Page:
Expect a lot of ostriches. Also, a defecating duck. Baroque Era telescopes and astrolabes and the precision-engineered innards of a humanoid automaton who can write her name in a neater hand than your own on a piece of paper: these are the oddities and near-Faustian feats of human ingenuity that fill to overflowing several packed rooms at The Met. 

If you visit the museum’s Making Marvels exhibition, you’ll be looking at more than art. You’ll see a stupendous, verging-on-crackpot array of hybrid creations that, for better or worse, laid the groundwork for our gizmo-crowded lives. 

From 1550 to 1750, European royals competed fiercely over whose artisans could devise the most sublimely mechanized marvels. The time was right for this kind of thing: the scientific method was on the march from Italy to Scandinavia and those who could wield it were gaining the patronage of monarchs with obscene amounts of wealth -- princes who understood that marvels instilled not just wonder but awe. And with awe, of course, comes power. 

Curator Wolfram Koeppe writes in the exhibition’s hardbound catalogue that for “the early modern ruler it was not merely the presence of wealth and titles that conferred authority”  but the way they harnessed emerging technologies -- much as companies and countries do today. The 150 marvels now on display at The Met are some of the fruits of a continent-wide competition to compile the coolest Kunstkammern. Koeppe continues:

By building Kunstkammern—thoughtfully selected collections of objects and instruments, each more beautiful, ingenious, or wondrous than the next—and embracing practices that showcased their skill and erudition, princes of the era proclaimed their divine right to govern.

This was also the Age of Exploration, which worked like a slow-rolling acid trip on the Euro-imagination. One day, a sunburned sojourner is presenting pineapples to the queen; the next, a leathery caravanner is dazzling courtiers with his sketches of a preposterous beast called a camel. On these days arrived news of a world that was far stranger than assumed.

Which brings us to those ostriches, products of Europe’s early boom in the mining of precious metals. One of them is cast in intricately detailed gold and holds a horseshoe in its mouth. Why a horseshoe? Maybe the artist, Germany’s Hans Claes I, ingested a fistful of fermented lingonberries and that’s what they told him to do. Then again, the horseshoe was the traditional symbol of the belief that ostriches could eat and digest iron. Like, ingots of iron. (Then, as now, science proceeded unevenly.) Koeppe writes that the horseshoe served as “a metaphor for either fortitude or gluttony.” Either way, the sculpture’s effect is deeply, intriguingly odd.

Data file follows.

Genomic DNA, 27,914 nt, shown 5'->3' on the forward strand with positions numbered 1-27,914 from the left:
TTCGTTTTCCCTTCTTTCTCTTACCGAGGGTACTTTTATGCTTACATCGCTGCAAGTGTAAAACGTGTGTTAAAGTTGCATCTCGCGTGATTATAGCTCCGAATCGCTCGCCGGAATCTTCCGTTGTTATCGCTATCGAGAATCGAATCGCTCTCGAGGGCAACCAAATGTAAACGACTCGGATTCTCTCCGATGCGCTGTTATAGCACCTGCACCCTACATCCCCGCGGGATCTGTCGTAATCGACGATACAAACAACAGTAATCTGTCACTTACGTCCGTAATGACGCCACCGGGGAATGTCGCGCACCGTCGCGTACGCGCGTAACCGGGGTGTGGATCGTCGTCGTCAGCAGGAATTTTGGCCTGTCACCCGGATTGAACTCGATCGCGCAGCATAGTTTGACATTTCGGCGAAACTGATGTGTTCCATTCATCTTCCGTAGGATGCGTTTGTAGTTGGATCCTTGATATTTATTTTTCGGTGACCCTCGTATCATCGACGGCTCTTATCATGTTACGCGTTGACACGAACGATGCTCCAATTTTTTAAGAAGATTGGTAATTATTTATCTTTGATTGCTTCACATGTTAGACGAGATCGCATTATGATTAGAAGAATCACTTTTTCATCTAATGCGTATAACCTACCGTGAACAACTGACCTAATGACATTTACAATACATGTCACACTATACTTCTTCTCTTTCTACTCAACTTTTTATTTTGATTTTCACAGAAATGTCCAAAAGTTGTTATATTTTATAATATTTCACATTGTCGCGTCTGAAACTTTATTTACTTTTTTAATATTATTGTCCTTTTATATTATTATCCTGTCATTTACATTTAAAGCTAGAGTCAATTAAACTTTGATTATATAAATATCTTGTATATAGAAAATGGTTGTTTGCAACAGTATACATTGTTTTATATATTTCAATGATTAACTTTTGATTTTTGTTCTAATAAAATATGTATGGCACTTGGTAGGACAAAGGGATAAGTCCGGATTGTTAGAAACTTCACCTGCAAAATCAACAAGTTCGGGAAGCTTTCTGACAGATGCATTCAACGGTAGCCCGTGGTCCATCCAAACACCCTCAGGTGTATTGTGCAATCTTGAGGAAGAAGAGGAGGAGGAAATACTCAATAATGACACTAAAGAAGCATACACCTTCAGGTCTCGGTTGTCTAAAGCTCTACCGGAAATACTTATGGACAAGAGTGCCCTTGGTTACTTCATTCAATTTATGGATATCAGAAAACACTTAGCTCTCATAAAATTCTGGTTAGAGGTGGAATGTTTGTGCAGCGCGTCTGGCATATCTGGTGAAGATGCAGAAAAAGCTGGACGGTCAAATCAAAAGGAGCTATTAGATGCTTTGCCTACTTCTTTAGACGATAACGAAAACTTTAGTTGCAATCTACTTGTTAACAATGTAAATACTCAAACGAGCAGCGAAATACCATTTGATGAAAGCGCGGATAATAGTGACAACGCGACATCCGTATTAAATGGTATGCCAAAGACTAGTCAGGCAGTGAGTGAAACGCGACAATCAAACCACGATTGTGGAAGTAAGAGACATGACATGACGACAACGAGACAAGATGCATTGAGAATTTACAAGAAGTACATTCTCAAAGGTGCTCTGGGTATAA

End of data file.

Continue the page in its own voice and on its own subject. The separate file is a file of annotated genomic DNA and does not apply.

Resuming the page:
What brings a smile is that the ostrich body is made from an ostrich egg. The egg’s top half is wrapped in sumptuously crafted wings that support the animal’s neck, head, beak and fearsome eyes. The egg’s exposed bottom half is pockmarked and sun-yellow and rests on muscular legs of gold. The whole thing functions as a decanter: tip the ostrich forward and liquid from the egg belly courses through a hollow gullet and out across the horseshoe in its mouth. That weird enough for you? If not, please consider the exhibition’s other ostrich, the one with a maniacal-looking Cupid who rides it like a jockey. According to Koeppe, this strange motif conveys that “heavenly and earthly love conquer all.” 

Koeppe goes on to note that earthly love was not always operant when princes went in search of silver and gold. Some of the precious metals in the exhibition were originally extracted in North America and fashioned by native peoples into sacred objects. And some number of those pieces “were systematically and with no respect for their cultural importance robbed, melted down, and transported to Europe.” Long thoroughly transmuted, the materials have temporarily returned home. 

The show builds to sophisticated instruments that parsed the natural world and measured time. There’s a frilly French microscope owned by Louis XV, an early odometer that allowed a Saxon baron to measure his forests, and a “mechanical paradox” from Florence that’s made of beechwood and brass and caused viewers to gasp by showing a wheel defy gravity as it climbed an inclined plane. Koeppe assures us that the key to the trick is cunningly calibrated cones that work “in total accord with the laws of physics.” 

And we haven’t even touched on the wildly elaborate timepieces. For instance, see an automaton clock, circa 1620,with the goddess Diana mounted on a chariot pulled by rearing lions as some sort of bear-person repeatedly hoists a golden orb toward its mouth. (No lingonberries needed to absorb the full effect.) 

Marvels of such complexity are not robust enough to stand constant operation. Visitors must mostly settle for watching them in action on video monitors. Another caveat: the defecating duck is not part of the show. However, the catalogue has a nicely detailed cross-section showing how the duck passed “food” through “a tiny chemical laboratory inside it in a process that concluded with a seeming excretion.” Delightful! 

Finally, you’ll want to contemplate a charmed piece with no moving parts at all. A large and flawless 4-carat gem called the Green Diamond radiates serenely, and perhaps smugly, inside a wall case after not being burglarized by thieves who last month looted the Green Vault Museum in Dresden. The Green Diamond almost surely would’ve been snatched in the heist but was spared because it had been sent on loan to The Met for this very show.

You have a little more than two months to catch Making Marvels: Science & Splendor at the Courts of Europe, which closes on March 1st.